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The cause of his arrival here in arms:
Ask him his name and orderly proceed
To swear him in the justice of his cause.
Mar. In God's name and the king's, say who
thou art

And why thou comest thus knightly clad in arms, Against what man thou comest, and what thy quarrel:

Speak truly, on thy knighthood and thy oath;
As so defend thee heaven and thy valour!
Mow. My name is Thomas Mowbray, Duke
of Norfolk;

Who hither come engaged by my oath-
Which God defend a knight should violate!--
Both to defend my loyalty and truth

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To God, my king and my succeeding issue,
Against the Duke of Hereford that appeals me;
And, by the grace of God and this mine arm,
To prove him, in defending of myself,

A traitor to my God, my king, and me:
And as I truly fight, defend me heaven!
The trumpets sound. Enter BOLINGBROKE,
appellant, in armour, with a Herald.

K. Rich. Marshal, ask yonder knight in arms,
Both who he is and why he cometh hither
Thus plated in habiliments of war,
And formally, according to our law,
Depose him in the justice of his cause.

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Mar. What is thy name? and wherefore comest thou hither,

Before King Richard in his royal lists? Against whom comest thou? and what's thy quarrel?

Speak like a true knight, so defend thee heaven!
Boling. Harry of Hereford, Lancaster and
Derby

Am I; who ready here do stand in arms,
To prove, by God's grace and my body's valour,
In lists, on Thomas Mowbray, Duke of Norfolk,
That he is a traitor, foul and dangerous,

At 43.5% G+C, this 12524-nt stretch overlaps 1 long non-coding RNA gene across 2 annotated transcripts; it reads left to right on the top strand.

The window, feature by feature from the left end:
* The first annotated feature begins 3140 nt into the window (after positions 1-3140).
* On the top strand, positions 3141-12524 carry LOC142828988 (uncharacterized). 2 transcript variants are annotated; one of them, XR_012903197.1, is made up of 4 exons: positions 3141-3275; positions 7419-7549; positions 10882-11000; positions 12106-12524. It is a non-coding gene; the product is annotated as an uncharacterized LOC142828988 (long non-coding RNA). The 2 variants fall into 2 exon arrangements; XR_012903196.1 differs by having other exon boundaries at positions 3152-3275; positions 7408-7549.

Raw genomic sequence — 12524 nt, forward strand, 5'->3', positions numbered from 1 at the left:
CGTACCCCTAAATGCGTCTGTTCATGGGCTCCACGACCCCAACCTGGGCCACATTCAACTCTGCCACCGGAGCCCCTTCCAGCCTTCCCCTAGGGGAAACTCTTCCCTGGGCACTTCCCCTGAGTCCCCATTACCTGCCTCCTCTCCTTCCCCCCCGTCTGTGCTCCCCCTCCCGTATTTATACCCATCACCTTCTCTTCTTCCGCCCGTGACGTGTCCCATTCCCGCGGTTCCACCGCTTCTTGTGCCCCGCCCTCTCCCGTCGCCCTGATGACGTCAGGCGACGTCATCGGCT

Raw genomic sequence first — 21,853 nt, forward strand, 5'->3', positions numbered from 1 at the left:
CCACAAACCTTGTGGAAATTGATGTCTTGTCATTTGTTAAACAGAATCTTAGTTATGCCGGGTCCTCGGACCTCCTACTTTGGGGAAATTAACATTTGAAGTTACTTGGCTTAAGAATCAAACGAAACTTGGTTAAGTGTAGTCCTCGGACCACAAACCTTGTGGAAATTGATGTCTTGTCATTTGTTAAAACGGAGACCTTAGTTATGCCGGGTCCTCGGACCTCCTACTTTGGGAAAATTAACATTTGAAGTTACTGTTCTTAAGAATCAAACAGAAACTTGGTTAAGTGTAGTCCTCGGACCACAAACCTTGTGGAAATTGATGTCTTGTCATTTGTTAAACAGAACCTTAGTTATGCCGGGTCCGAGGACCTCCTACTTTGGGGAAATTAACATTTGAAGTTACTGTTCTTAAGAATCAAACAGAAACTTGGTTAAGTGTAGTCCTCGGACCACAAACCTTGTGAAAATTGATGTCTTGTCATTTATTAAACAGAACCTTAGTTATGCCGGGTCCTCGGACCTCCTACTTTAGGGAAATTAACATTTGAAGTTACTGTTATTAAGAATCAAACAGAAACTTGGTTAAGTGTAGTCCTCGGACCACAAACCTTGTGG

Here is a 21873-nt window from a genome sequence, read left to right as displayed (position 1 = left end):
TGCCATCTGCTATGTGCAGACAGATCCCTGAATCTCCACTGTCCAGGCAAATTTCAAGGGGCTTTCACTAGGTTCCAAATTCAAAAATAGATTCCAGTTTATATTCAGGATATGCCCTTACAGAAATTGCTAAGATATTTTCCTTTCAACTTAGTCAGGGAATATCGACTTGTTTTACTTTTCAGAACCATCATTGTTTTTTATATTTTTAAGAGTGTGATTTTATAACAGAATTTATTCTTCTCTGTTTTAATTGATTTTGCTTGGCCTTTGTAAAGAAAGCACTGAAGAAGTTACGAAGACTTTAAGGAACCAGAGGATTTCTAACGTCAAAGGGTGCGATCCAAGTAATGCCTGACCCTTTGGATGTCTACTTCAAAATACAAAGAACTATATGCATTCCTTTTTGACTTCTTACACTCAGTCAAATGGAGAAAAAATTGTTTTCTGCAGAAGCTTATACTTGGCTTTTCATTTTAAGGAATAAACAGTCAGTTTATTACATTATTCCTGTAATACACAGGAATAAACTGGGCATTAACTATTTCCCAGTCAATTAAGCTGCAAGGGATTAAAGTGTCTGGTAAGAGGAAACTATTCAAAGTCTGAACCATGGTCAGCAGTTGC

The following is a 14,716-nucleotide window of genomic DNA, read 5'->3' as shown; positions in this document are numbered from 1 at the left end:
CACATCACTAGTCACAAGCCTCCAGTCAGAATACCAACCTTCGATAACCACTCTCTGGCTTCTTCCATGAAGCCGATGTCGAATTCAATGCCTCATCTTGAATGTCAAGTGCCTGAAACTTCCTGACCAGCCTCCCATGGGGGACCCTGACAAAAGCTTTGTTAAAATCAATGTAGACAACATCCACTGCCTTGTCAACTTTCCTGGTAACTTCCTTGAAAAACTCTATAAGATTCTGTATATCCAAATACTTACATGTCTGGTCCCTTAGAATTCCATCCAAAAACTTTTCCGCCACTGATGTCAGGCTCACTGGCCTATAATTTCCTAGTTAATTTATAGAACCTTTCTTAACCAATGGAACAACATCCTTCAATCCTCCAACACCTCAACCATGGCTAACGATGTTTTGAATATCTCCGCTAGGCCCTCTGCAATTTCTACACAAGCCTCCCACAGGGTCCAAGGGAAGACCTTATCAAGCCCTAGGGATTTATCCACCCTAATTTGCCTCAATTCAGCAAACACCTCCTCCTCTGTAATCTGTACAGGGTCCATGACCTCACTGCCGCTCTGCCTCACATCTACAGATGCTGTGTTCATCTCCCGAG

To God of heaven, King Richard and to me; 40
And as I truly fight, defend me heaven!

Mar. On pain of death, no person be so bold
Or daring-hardy as to touch the lists,
Except the marshal and such officers
Appointed to direct these fair designs.

Boling. Lord marshal, let me kiss my sovereign's hand,

And bow my knee before his majesty:
For Mowbray and myself are like two men
That vow a long and weary pilgrimage;
Then let us take a ceremonious leave
And loving farewell of our several friends.
Mar. The appellant in all duty greets your
highness,

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And craves to kiss your hand and take his leave. K. Rich. We will descend and fold him in

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Lament we may, but not revenge thee dead.
Boling. O, let no noble eye profane a tear
For me, if I be gored with Mowbray's spear: 60
As confident as is the falcon's flight
Against a bird, do I with Mowbray fight.
My loving lord, I take my leave of you;
Of you, my noble cousin, Lord Aumerle;
Not sick, although I have to do with death,
But lusty, young, and cheerly drawing breath.
Lo, as at English feasts, so I regreet
The daintiest last, to make the end most sweet:
O thou, the earthly author of my blood,
Whose youthful spirit, in me regenerate,
Doth with a twofold vigour lift me up
To reach at victory above my head,
Add proof unto mine armour with thy prayers;